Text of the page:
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WELL I KNOW HOW YOU FEEL AS IM IN YOUR SAME POSITION.MY MOM IS UP ONE DAY AND DOWN THE NEXT.I HAVE LEARNED TO TRY AND ADJUST TO MY MOMS TRAIN OF THOUGHT BUT ITS HARD.MANY TIMES I CATCH MYSELF GETTING MAD AT TIMES WHEN SHE WONT EAT WHAT I THINK SHE SHOULD EAT BUT I HAVE TO TRY AND UNDERSTAND SHES OLDER AND HER STOMACH IS SMALLER THAN MINE.I SOMETIMES GET SO MAD I HAVE TO SCREAM BUT THEN FEEL SORRY FOR MY THOUGHTS LATER.THOSE THAT TELL YOU THAT YOU SHOULD NOT GET MAD HAS NOT BEEN IN THIS POSITION OF DEALING WITH THOSE WITH DEMENTIA.PEOPLE ARE HUMAN AND JUST CANT TURN OFF EMOTIONS IT IS IMPOSSIBLE.THE BEST YOU CAN DO IS WORK DAY TO DAY.AS FAR AS YOU BEING 10 HOURS AWAY THAT SEEMS LIKE ALONG WAY.I WISH YOU THE BEST.ITS GREAT TO ALWAYS HERE FROM OTHERS IN THIS SAM BOAT.
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I have a friend who is an AF veteran. He and his wife live in an assistant living in Washington state. I haven't seen him in years, but we kept in contact via Christmas cards and now Email. I met his wife when my first husband was stationed in Tacoma, WA and he was stationed at McChord, AFB. We were always just friend, so his wife became a friend too. He tells me that the place is not too good. The food especially. As much as he is paying, his retirement and VA benefits, it should be top notch. I don't know what someone can do once they go into an assistant living place and it is not to their liking. Any Idea?
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Windy, your parents and my parents should meet.... they have so much in common when it comes to updating things around the house. My parents could easily update things around the house and enjoy it... but being they are children of the depression they won't part with anything unless it totally falls apart and can't be fixed with duct tape or a few new nails, then it becomes good fire wood for the fireplace :P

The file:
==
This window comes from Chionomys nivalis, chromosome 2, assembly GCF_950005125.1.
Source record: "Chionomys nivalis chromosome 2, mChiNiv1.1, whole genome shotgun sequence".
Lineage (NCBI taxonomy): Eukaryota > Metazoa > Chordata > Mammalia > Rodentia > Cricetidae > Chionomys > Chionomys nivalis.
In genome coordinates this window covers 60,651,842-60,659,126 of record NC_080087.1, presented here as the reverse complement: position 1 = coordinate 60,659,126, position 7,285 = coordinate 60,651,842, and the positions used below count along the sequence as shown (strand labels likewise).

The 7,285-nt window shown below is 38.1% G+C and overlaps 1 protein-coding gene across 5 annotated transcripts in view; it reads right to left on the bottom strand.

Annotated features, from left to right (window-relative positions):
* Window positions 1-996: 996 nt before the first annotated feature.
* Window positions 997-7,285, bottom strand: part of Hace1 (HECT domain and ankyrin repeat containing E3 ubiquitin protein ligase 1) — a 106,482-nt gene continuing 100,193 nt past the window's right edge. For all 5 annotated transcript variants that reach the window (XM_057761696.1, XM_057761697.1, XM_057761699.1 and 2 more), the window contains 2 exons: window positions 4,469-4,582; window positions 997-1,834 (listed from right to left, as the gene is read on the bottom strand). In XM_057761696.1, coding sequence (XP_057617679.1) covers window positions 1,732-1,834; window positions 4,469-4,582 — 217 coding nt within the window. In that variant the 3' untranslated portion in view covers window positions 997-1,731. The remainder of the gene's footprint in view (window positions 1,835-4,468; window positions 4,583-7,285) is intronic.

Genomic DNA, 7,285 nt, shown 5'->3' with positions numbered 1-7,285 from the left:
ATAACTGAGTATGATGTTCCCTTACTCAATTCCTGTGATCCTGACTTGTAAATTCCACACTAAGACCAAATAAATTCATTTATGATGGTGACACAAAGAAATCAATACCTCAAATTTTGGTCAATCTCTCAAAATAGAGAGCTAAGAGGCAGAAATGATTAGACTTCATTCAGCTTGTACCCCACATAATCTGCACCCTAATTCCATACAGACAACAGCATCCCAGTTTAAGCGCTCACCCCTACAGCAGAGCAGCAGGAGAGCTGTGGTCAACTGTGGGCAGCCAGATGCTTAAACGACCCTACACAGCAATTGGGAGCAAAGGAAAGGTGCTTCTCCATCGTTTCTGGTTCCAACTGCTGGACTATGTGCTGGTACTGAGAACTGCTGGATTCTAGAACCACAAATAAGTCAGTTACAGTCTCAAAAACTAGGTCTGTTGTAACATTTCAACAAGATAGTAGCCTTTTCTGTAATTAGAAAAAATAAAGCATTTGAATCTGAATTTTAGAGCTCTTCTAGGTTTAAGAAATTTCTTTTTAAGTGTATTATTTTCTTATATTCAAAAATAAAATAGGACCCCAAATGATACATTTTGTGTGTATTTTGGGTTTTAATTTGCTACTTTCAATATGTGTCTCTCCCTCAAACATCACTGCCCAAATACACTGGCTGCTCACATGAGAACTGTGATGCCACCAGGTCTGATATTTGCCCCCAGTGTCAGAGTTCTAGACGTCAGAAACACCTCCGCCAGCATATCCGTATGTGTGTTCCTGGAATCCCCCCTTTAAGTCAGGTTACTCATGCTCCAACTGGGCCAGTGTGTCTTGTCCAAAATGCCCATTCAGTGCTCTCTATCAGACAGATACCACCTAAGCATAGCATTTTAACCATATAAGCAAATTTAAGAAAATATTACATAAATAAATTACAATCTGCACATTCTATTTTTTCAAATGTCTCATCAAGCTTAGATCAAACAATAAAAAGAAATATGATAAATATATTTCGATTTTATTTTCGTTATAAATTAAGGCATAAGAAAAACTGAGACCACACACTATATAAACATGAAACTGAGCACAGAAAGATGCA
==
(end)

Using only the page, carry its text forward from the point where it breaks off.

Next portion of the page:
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I was a type A controlling person before becoming the main caregiver for my wife. She was diagnosed seven years ago as having probable Alzheimer's disease. I found the book "36 Hours Day" , this column and others to be very helpful. The Internet is a good place to get useful information. Also, morning meditation and prayer may fill the bill.
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I think all the answers were very good. So far at 83, I live in an Independent Sr apartment. My daughter takes me to the VA appointments and to the store. I am on Meals on Wheels, which are OK.
This question is for Captain. Were you in the military? If so when and where.
I was enlisted so I never dated any commissioned men, but the men I did date were always gentlemen. Unfortunately, the man I married did a 180 after we married, but that is another story.
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I commend you for your post. Nothing is easy and nothing is black and white. Use your skills from your career to your advantage and find others to help where you are not as skilled. If you are a good organizer and planner, then get to work on those items - otherwise, hire it out. Get all of the administrative work done so you have more bandwidth for the other care requirements. I have met several alpha males, primarily veterans, who have made the transition nicely because the are genuinely good people.
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Should say, Not worth the battle.........sorry
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Pam, like the way you think. I'm up for any trickery to get dad to agree to anything! With dad it's, "We just got that mattress, carpet cleaned, sofa, air conditioner, range the other day. They come up here in a big yellar truck. It was that Johnson boy you went to school with". The sofa has been there since I was in high school and I'm 60!! Mom and I have learned to pick our battles. I guess the damn sofa will last another year or so. It's just worth the battle sometimes. And freq is right. Our roles change. Sometimes it takes a little alpa action to make things happen and other times we need to just shut up for a few minutes and listen and learn. Some men probably need to be less assertive and some women need to be more assertive in caregiving roles.
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Thanks to all for your kind responces. I appreciate what I love mom said about assisted living. That is my goal. I'm just trying to make the correct judgement as to when is the right time for the move. I have visited some places in WV near my folks and found one I think they would like. I have a cousin whose an RN with years of experience in elder care. She has been a great resource for me the last couple of years. Unfortunately. She also is 5 hours away from m and d. After doing well for sometime mom seems to be slipping with her meals and insulin so I'll be going down soon and staying for awhile . It'll be my spring break! Mom will discuss al, while dad with dementia, is impossible to deal with. I'm kinda waiting to see who needs care first. Mom with her medical needs or dad with memory care. Thanks to all for letting me chat about our issues here. WR